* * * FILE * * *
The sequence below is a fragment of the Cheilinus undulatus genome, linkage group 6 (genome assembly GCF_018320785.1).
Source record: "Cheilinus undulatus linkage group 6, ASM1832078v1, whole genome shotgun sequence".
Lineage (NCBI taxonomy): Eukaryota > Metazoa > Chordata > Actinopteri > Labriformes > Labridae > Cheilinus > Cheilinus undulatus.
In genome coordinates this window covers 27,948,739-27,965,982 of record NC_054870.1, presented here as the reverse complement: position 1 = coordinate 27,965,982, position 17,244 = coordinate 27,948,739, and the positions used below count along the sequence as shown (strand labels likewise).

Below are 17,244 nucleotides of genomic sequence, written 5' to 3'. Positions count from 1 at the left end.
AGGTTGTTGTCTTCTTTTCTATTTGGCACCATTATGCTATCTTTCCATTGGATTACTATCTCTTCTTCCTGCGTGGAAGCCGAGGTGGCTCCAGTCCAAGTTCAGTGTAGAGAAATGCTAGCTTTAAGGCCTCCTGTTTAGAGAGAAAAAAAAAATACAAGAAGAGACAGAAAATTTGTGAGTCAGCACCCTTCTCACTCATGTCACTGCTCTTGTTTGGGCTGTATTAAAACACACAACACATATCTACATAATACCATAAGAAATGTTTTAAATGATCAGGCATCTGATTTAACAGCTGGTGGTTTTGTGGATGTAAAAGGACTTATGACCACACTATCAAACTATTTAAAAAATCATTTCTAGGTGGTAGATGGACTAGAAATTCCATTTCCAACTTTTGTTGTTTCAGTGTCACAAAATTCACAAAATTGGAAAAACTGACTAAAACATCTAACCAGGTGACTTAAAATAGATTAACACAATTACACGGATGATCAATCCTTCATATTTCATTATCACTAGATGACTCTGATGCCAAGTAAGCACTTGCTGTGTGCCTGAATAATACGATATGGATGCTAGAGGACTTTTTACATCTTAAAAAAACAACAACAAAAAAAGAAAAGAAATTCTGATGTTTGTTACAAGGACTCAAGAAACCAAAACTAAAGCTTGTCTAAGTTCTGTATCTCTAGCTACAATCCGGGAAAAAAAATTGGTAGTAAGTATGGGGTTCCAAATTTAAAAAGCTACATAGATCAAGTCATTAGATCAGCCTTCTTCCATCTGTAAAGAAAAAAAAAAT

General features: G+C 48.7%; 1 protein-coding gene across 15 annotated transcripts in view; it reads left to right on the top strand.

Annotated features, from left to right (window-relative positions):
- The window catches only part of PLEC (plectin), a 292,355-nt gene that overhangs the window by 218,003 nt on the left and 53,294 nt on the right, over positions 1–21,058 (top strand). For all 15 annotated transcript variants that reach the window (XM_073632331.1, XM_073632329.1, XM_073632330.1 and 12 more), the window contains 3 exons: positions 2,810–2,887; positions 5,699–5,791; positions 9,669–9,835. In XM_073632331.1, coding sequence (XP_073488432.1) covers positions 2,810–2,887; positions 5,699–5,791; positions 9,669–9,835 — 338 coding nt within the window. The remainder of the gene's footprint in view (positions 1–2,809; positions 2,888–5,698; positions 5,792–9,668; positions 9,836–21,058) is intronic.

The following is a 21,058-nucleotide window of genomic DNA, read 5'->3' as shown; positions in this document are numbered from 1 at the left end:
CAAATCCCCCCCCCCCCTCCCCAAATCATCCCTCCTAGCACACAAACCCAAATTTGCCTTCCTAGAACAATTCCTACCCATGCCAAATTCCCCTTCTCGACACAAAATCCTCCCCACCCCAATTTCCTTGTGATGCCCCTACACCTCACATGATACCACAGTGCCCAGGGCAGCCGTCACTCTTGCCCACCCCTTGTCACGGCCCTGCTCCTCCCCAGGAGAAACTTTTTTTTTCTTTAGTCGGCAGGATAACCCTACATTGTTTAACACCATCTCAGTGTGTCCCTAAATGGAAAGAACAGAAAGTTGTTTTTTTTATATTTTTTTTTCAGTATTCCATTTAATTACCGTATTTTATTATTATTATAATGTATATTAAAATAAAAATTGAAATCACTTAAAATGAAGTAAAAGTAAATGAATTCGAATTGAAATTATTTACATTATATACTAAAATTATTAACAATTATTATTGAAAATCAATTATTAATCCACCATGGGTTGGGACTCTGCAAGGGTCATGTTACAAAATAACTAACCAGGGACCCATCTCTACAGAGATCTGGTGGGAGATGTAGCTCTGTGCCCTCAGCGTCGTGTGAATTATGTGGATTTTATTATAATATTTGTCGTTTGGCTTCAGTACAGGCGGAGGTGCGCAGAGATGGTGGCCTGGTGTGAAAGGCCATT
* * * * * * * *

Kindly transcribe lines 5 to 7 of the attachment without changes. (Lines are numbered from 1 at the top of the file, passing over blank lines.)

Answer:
Below are 17,244 nucleotides of genomic sequence, written 5' to 3'. Positions count from 1 at the left end.
AGGTTGTTGTCTTCTTTTCTATTTGGCACCATTATGCTATCTTTCCATTGGATTACTATCTCTTCTTCCTGCGTGGAAGCCGAGGTGGCTCCAGTCCAAGTTCAGTGTAGAGAAATGCTAGCTTTAAGGCCTCCTGTTTAGAGAGAAAAAAAAAATACAAGAAGAGACAGAAAATTTGTGAGTCAGCACCCTTCTCACTCATGTCACTGCTCTTGTTTGGGCTGTATTAAAACACACAACACATATCTACATAATACCATAAGAAATGTTTTAAATGATCAGGCATCTGATTTAACAGCTGGTGGTTTTGTGGATGTAAAAGGACTTATGACCACACTATCAAACTATTTAAAAAATCATTTCTAGGTGGTAGATGGACTAGAAATTCCATTTCCAACTTTTGTTGTTTCAGTGTCACAAAATTCACAAAATTGGAAAAACTGACTAAAACATCTAACCAGGTGACTTAAAATAGATTAACACAATTACACGGATGATCAATCCTTCATATTTCATTATCACTAGATGACTCTGATGCCAAGTAAGCACTTGCTGTGTGCCTGAATAATACGATATGGATGCTAGAGGACTTTTTACATCTTAAAAAAACAACAACAAAAAAAGAAAAGAAATTCTGATGTTTGTTACAAGGACTCAAGAAACCAAAACTAAAGCTTGTCTAAGTTCTGTATCTCTAGCTACAATCCGGGAAAAAAAATTGGTAGTAAGTATGGGGTTCCAAATTTAAAAAGCTACATAGATCAAGTCATTAGATCAGCCTTCTTCCATCTGTAAAGAAAAAAAAAAT

General features: G+C 48.7%; 1 protein-coding gene across 15 annotated transcripts in view; it reads left to right on the top strand.